During the pandemic of 2020 Zoom won the video conferencing wars. The word "Zoom" itself became synonymous with video conferencing, like Tupperware or Kleenex. Skype had at least a decade head start on Zoom but it was treated like the program you only use if there are no other options. I have to use Skype once or twice a year and it's always a bad time.
Skype's biggest problem is how it believes it should always be running. It can't accept that someone just might not want to run Skype 24x7. It's a very needy, insecure application that requires constant attention. On Ubuntu, and I assume other Linux distributions, it registers itself as a startup application at every opportunity. This is a quick article on one way I found to permanently stop this behavior.
Please, before you email me to say "just thought you should know that Skype has a setting to disable autostart" let me assure you I tried that setting. Skype randomly changes it back all the time, all.. the.. time. It's really horrible in this way. The option that finally worked for me goes like this...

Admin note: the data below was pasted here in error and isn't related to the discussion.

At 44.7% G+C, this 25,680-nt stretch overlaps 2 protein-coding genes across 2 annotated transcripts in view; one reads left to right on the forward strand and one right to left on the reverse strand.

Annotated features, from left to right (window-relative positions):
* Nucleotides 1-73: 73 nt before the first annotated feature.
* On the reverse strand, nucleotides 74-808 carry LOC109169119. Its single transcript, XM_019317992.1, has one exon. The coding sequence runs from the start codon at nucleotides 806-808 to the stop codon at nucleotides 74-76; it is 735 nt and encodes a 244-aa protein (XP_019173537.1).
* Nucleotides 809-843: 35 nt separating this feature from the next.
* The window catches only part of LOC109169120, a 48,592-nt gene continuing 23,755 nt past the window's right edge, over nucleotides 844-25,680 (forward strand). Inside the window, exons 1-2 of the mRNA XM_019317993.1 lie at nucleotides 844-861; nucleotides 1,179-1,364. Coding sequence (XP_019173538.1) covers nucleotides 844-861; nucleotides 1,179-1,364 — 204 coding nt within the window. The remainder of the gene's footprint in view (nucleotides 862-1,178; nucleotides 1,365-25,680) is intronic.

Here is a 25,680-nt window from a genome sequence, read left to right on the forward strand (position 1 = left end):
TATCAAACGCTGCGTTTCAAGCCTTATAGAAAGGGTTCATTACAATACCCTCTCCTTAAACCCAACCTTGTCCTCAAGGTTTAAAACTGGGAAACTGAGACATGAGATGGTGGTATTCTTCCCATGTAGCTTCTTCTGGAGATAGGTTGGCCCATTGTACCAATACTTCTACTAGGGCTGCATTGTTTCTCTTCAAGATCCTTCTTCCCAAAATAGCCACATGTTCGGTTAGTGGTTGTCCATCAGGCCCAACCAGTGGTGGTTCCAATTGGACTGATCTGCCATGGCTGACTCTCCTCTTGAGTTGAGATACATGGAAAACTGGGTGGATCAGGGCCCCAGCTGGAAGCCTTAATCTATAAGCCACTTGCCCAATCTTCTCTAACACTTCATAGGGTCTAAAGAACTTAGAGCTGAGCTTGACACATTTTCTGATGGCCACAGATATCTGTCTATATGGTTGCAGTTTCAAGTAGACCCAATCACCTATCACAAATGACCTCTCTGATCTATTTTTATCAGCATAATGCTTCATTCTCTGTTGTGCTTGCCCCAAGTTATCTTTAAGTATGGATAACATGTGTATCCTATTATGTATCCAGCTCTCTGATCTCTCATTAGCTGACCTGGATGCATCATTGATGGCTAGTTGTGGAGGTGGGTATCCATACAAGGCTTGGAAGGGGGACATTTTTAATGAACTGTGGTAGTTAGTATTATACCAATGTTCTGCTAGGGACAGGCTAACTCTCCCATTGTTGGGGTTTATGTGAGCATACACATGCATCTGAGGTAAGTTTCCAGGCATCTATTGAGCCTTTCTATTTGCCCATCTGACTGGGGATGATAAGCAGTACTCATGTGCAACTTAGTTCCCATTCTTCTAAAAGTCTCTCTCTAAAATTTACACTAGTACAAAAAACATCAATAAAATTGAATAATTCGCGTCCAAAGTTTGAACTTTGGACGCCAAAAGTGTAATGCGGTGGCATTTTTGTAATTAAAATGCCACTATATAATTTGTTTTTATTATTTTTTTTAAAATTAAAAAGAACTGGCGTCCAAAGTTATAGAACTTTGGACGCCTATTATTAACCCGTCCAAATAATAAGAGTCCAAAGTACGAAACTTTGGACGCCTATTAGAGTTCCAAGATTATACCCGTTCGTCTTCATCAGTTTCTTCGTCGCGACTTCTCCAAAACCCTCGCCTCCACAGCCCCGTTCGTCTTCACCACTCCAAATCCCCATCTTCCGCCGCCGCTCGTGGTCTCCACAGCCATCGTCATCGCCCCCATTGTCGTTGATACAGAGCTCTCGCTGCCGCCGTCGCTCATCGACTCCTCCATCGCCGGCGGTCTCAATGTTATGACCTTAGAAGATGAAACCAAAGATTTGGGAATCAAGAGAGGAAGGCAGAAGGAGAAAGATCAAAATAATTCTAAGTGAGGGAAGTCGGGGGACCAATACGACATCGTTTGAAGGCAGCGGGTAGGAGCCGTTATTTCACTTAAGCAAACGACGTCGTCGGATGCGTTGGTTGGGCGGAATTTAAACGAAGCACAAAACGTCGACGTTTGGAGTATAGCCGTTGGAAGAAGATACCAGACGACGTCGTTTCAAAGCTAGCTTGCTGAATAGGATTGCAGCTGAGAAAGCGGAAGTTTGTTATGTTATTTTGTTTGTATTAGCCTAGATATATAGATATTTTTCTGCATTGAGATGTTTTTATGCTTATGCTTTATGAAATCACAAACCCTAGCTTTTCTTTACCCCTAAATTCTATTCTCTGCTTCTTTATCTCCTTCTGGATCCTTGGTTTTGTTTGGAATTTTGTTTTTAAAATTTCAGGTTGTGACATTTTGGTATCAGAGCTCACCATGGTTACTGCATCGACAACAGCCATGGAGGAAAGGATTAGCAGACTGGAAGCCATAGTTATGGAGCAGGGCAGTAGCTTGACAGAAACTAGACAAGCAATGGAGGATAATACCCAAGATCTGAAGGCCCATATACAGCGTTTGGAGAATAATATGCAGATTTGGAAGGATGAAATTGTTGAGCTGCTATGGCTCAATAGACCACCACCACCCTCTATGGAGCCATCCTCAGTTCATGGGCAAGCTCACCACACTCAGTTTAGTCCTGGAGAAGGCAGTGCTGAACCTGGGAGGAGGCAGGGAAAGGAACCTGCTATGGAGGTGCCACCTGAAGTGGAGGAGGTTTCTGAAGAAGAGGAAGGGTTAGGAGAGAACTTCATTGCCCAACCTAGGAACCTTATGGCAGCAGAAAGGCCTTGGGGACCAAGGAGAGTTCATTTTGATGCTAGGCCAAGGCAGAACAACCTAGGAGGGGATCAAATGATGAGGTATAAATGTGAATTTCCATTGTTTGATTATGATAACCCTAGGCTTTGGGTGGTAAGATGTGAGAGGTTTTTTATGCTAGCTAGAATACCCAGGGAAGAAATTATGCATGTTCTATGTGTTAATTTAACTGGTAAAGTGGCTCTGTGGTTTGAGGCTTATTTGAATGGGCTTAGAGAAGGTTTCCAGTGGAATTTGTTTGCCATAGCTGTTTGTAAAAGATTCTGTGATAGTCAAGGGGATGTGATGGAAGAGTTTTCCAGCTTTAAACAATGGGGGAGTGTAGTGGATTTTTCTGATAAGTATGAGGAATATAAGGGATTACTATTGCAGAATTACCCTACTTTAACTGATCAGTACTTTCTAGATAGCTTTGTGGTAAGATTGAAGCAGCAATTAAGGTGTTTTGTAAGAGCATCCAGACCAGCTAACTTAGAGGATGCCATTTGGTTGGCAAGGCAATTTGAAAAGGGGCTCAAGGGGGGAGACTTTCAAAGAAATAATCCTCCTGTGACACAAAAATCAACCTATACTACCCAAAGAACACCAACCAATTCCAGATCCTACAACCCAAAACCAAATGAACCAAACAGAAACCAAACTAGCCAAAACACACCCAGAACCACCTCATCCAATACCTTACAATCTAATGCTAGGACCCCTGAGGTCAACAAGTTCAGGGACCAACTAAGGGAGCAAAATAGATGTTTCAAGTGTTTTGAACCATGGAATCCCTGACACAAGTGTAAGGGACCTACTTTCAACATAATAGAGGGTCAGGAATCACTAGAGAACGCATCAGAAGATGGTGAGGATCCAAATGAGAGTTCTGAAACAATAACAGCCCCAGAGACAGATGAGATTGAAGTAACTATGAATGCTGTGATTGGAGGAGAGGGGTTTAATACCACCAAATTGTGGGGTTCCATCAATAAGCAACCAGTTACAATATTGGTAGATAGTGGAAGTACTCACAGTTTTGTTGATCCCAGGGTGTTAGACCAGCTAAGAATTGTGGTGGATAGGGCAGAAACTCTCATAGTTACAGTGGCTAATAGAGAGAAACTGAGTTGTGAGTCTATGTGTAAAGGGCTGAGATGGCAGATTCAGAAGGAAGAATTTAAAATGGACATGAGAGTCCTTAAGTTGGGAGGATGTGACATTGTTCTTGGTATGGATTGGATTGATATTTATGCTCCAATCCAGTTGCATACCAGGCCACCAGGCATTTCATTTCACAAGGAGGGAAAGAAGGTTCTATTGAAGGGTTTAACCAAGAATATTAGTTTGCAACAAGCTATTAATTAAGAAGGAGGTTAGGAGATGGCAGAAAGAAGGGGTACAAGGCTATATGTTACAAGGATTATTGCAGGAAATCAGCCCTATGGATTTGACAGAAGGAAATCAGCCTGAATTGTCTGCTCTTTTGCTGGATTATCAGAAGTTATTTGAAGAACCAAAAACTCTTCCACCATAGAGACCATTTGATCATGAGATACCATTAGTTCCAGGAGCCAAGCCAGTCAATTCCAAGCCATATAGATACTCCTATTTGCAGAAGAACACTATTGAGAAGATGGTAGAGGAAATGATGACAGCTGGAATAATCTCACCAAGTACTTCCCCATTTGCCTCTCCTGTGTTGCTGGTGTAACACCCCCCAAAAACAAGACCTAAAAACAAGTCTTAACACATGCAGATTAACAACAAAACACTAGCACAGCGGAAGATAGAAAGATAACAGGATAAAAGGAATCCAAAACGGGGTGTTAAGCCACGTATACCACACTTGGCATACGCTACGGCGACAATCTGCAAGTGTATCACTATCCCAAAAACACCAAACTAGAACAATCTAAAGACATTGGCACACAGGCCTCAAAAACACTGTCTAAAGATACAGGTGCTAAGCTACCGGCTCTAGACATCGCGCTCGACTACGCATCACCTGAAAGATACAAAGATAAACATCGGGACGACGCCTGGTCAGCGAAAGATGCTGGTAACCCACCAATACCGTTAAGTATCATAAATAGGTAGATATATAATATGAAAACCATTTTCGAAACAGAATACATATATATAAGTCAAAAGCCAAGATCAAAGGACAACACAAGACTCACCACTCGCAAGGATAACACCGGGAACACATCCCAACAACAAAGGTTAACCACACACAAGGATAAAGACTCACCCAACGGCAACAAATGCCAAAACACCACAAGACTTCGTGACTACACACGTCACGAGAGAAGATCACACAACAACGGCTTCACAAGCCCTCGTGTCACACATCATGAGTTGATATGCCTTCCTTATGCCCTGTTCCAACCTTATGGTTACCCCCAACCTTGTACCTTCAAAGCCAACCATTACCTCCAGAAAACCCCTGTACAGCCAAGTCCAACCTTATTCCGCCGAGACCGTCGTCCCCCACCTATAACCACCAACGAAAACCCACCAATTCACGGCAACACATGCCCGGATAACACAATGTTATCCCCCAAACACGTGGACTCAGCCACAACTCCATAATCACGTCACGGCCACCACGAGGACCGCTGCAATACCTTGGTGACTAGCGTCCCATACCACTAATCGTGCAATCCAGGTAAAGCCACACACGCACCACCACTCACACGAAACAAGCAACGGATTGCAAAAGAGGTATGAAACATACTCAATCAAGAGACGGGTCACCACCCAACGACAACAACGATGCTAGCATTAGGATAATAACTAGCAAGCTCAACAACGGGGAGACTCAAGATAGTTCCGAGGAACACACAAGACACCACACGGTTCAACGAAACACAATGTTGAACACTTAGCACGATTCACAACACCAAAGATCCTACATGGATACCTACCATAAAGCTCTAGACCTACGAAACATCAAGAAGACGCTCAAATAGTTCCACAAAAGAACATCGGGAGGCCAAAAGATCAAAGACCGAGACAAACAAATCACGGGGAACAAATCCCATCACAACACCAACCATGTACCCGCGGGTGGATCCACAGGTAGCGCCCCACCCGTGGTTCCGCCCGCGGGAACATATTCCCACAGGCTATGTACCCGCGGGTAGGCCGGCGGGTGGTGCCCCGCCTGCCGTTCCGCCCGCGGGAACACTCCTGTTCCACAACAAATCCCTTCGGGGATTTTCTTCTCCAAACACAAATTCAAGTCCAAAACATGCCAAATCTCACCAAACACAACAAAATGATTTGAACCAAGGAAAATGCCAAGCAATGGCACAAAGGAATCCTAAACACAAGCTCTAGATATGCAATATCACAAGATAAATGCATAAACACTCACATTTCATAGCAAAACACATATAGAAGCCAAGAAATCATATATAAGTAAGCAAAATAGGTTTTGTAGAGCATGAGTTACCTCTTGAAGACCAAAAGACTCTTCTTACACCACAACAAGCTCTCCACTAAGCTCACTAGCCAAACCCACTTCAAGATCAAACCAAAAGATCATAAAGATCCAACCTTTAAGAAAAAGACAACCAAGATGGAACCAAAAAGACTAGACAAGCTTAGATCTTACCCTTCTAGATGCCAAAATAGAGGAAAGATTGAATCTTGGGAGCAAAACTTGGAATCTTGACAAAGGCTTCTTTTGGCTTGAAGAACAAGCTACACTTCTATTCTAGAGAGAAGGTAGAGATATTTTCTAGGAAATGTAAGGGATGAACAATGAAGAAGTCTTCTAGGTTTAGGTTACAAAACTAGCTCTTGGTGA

First off, let's go to the autostart directory and see what's there. I deleted the Skype autostart file to show how this looks at the beginning. You may have different files here of course.
I'm not a huge fan of working in terminals. When I first used Amiga Workbench I vowed to never go to back to command line. If there's anything that can only be done via command line I usually write a small utility to cover it. You can get to this directory via a terminal if you prefer.
When Skype is launched it creates an autostart file.
Despite my aversion to working in the terminal.. sudo gedit ~/.config/autostart/skypeforlinux.desktop is the fastest way to open this autostart file. Skype predictably set X-GNOME-Autostart-enabled to true.
Setting that to false is easy enough.
The problem is Skype could still go back and set it to true. Spoiler alert: it will. So I took the additional step of making it not writable.
Now when Skype launches it can't update the autostart file or delete it to create a new one.
You're still stuck with this configuration file but with Skype being unable to change it the problem is at least solved... until Skype starts creating a file with a different name. When that happens I'll make the whole directory read-only which I'd like to avoid.